The composition of the balance sheet can start to answer these inquiries but, in practice, working capital is not a pure ratio, especially considering the recent changes in Generally Accepted Accounting Principles’ (GAAP) revenue recognition model (Accounting Standards Codification “ASC” 606: Revenues from Contracts with Customers). As part of those changes, upfront cash outflows (such as bond and mobilization costs), which in the past would have been considered job costs and generated book revenue, need to be analyzed for the potential reclassification as prepaid job costs. By definition, this method would increase working capital but, in reality, does it? 

While it does depend on the specific contractor and circumstances surrounding those costs, generally, under ASC 606, if it is determined prepaid expenses are job-centric (that is, can be attributed to a specific job), working capital credit can be extended.

Certain assets, Horne says, are discounted while others are deeply scrutinized in his analysis. Items like inventory and general prepaid expenses are often written down by 50%, which may not be enough in some cases. As time passes between when the CPA completes procedures and analysis and when the surety receives the report, underbillings are “audited” again, this time by the surety.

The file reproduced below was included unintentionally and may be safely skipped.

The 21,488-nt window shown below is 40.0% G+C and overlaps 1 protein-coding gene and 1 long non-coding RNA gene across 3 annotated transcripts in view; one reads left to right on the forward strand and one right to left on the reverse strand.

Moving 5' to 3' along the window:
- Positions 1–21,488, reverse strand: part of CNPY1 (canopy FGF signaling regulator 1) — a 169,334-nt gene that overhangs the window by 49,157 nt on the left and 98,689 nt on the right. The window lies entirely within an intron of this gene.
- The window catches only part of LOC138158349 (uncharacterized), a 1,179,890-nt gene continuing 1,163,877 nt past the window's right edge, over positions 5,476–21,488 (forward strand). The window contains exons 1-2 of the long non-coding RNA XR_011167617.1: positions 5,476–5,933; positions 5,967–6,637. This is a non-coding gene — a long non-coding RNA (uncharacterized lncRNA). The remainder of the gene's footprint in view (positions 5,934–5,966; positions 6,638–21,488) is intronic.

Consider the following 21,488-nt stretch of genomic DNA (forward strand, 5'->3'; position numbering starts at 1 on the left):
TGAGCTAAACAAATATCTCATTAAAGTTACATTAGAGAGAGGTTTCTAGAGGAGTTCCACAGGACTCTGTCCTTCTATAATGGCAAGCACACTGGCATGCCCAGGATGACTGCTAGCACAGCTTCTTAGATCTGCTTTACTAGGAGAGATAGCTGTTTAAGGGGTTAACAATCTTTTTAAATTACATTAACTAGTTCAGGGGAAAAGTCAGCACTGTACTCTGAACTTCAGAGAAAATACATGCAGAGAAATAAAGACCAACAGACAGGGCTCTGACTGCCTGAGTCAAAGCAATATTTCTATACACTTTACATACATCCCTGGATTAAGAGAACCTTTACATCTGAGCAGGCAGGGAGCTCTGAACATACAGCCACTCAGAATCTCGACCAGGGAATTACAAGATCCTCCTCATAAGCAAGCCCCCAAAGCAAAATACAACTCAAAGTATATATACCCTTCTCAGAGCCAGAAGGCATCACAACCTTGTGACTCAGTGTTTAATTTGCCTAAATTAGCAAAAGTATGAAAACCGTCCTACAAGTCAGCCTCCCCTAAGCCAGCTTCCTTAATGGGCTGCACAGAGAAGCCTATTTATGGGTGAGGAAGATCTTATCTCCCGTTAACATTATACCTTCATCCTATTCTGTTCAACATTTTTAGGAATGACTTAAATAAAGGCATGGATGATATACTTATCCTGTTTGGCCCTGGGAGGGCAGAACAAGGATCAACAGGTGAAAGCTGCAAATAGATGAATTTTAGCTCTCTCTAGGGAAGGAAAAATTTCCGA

“We typically want to understand what is causing an underbilling and why the contractor has not been able to bill for these costs, especially if the contractor is deeply into or fully extended on a line of credit,” Horne says. 

There will always be items sureties want to get a better understanding of beyond prepaids and underbillings. These revolve around aged and unbilled receivables. 

“Regardless of the condition of the market, the surety needs to understand the composition of working capital,” says Barry Shabashkevich, vice president of Sompo International–Surety. “Specifically, how old are the receivables and when will the unbilled receivable turn? What’s the true liquidity?” 

That very question leads to the analysis of another ratio, receivable turnover. 

Supplementary Information